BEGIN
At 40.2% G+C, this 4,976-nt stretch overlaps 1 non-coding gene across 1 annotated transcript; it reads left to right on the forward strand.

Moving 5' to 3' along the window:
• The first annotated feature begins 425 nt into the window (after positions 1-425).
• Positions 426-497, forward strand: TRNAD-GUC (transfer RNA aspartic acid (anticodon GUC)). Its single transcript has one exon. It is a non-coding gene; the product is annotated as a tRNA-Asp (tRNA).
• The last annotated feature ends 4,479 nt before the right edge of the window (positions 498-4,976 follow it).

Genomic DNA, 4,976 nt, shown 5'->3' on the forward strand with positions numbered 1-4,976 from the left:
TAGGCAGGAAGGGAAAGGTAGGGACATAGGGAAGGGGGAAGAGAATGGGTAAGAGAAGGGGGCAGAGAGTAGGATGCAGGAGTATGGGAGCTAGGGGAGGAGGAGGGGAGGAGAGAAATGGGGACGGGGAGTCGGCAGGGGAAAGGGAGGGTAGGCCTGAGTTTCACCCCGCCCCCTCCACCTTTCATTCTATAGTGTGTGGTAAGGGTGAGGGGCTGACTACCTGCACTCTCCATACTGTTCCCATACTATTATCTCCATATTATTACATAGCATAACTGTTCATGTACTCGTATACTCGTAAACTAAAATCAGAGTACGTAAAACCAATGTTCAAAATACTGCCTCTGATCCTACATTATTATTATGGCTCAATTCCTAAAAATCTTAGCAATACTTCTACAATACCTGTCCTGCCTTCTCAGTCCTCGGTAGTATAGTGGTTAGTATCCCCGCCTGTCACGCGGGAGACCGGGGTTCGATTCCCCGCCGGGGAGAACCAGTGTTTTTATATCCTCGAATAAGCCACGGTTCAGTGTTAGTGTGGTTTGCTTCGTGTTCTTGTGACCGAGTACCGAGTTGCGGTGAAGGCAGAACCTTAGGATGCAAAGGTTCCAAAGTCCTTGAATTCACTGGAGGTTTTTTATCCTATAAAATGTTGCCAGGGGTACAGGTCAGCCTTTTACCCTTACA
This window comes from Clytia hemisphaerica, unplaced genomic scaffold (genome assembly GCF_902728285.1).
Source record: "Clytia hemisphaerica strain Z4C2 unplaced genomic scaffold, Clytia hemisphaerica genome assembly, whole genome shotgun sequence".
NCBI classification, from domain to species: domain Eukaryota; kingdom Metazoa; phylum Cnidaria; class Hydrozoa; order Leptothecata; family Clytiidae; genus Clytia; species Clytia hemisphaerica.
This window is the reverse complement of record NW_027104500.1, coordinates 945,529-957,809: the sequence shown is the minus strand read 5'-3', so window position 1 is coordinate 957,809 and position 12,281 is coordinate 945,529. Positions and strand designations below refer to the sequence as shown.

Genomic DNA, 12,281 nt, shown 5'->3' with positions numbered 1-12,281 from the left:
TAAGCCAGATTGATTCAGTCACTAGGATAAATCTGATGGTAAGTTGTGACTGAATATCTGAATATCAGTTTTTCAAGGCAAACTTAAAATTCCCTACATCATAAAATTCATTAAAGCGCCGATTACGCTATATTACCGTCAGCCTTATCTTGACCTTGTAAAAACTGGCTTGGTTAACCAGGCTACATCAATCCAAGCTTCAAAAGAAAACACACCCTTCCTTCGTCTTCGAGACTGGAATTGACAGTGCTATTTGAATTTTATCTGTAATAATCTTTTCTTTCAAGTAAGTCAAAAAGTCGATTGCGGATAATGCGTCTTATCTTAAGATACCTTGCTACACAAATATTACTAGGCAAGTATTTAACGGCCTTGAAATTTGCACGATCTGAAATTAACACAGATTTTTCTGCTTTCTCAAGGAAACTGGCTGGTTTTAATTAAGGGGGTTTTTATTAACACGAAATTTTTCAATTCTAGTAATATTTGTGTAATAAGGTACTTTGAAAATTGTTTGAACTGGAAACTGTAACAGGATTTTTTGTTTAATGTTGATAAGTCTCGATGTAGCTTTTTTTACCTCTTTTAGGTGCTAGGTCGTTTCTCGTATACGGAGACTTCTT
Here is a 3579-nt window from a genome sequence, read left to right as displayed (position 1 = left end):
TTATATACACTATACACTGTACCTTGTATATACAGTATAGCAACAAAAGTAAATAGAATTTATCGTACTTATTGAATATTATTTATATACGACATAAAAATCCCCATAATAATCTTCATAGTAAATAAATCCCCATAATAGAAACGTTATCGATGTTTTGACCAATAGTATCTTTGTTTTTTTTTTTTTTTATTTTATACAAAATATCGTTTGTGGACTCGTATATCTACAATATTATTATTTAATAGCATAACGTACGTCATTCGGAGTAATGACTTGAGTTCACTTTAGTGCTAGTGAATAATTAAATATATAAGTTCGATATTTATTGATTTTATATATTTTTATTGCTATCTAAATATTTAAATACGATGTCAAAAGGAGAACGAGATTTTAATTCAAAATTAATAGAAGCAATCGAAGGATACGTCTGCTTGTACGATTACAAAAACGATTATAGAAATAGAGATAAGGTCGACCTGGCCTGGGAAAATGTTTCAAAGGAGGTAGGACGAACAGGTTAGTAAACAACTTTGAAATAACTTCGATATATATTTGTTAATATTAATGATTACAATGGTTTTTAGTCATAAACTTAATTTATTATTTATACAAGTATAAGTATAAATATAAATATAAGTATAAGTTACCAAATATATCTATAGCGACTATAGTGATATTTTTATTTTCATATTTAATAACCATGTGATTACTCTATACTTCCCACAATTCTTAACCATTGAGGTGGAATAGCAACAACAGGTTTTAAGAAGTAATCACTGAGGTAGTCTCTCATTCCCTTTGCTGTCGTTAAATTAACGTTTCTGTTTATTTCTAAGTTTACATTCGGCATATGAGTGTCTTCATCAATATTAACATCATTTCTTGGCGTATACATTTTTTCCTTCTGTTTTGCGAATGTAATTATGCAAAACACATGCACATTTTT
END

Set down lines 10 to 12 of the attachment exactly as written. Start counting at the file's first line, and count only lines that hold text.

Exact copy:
NCBI classification, from domain to species: domain Eukaryota; kingdom Metazoa; phylum Cnidaria; class Hydrozoa; order Leptothecata; family Clytiidae; genus Clytia; species Clytia hemisphaerica.
This window is the reverse complement of record NW_027104500.1, coordinates 945,529-957,809: the sequence shown is the minus strand read 5'-3', so window position 1 is coordinate 957,809 and position 12,281 is coordinate 945,529. Positions and strand designations below refer to the sequence as shown.

Genomic DNA, 12,281 nt, shown 5'->3' with positions numbered 1-12,281 from the left: